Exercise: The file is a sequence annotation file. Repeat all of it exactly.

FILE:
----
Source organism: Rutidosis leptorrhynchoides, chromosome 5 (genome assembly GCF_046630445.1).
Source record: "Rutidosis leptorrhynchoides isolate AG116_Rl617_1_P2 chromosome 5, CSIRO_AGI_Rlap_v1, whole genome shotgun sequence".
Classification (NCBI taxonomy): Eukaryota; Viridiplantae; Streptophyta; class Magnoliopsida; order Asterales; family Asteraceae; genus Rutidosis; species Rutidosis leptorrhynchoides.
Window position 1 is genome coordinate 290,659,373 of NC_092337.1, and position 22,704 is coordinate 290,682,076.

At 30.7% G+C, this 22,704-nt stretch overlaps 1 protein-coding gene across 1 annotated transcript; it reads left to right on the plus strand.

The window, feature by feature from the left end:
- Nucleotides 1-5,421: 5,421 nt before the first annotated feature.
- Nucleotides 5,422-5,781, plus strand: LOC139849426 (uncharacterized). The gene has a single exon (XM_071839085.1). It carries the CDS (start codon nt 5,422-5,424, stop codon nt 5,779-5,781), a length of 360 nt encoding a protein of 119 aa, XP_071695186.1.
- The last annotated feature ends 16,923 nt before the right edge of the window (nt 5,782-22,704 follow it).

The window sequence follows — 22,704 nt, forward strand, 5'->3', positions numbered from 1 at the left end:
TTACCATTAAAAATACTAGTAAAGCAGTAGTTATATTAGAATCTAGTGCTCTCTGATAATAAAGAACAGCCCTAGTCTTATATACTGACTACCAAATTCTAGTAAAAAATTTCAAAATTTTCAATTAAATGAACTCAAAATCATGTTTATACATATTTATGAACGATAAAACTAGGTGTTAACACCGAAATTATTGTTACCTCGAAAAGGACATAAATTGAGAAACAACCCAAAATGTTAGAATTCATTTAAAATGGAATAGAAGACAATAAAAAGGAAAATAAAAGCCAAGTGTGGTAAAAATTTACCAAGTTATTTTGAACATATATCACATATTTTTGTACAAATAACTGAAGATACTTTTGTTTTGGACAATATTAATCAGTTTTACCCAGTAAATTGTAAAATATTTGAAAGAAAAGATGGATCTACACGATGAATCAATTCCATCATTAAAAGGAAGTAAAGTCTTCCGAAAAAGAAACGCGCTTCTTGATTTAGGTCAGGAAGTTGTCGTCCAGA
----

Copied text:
Source organism: Rutidosis leptorrhynchoides, chromosome 5 (genome assembly GCF_046630445.1).
Source record: "Rutidosis leptorrhynchoides isolate AG116_Rl617_1_P2 chromosome 5, CSIRO_AGI_Rlap_v1, whole genome shotgun sequence".
Classification (NCBI taxonomy): Eukaryota; Viridiplantae; Streptophyta; class Magnoliopsida; order Asterales; family Asteraceae; genus Rutidosis; species Rutidosis leptorrhynchoides.
Window position 1 is genome coordinate 290,659,373 of NC_092337.1, and position 22,704 is coordinate 290,682,076.

At 30.7% G+C, this 22,704-nt stretch overlaps 1 protein-coding gene across 1 annotated transcript; it reads left to right on the plus strand.

The window, feature by feature from the left end:
- Nucleotides 1-5,421: 5,421 nt before the first annotated feature.
- Nucleotides 5,422-5,781, plus strand: LOC139849426 (uncharacterized). The gene has a single exon (XM_071839085.1). It carries the CDS (start codon nt 5,422-5,424, stop codon nt 5,779-5,781), a length of 360 nt encoding a protein of 119 aa, XP_071695186.1.
- The last annotated feature ends 16,923 nt before the right edge of the window (nt 5,782-22,704 follow it).

The window sequence follows — 22,704 nt, forward strand, 5'->3', positions numbered from 1 at the left end:
TTACCATTAAAAATACTAGTAAAGCAGTAGTTATATTAGAATCTAGTGCTCTCTGATAATAAAGAACAGCCCTAGTCTTATATACTGACTACCAAATTCTAGTAAAAAATTTCAAAATTTTCAATTAAATGAACTCAAAATCATGTTTATACATATTTATGAACGATAAAACTAGGTGTTAACACCGAAATTATTGTTACCTCGAAAAGGACATAAATTGAGAAACAACCCAAAATGTTAGAATTCATTTAAAATGGAATAGAAGACAATAAAAAGGAAAATAAAAGCCAAGTGTGGTAAAAATTTACCAAGTTATTTTGAACATATATCACATATTTTTGTACAAATAACTGAAGATACTTTTGTTTTGGACAATATTAATCAGTTTTACCCAGTAAATTGTAAAATATTTGAAAGAAAAGATGGATCTACACGATGAATCAATTCCATCATTAAAAGGAAGTAAAGTCTTCCGAAAAAGAAACGCGCTTCTTGATTTAGGTCAGGAAGTTGTCGTCCAGA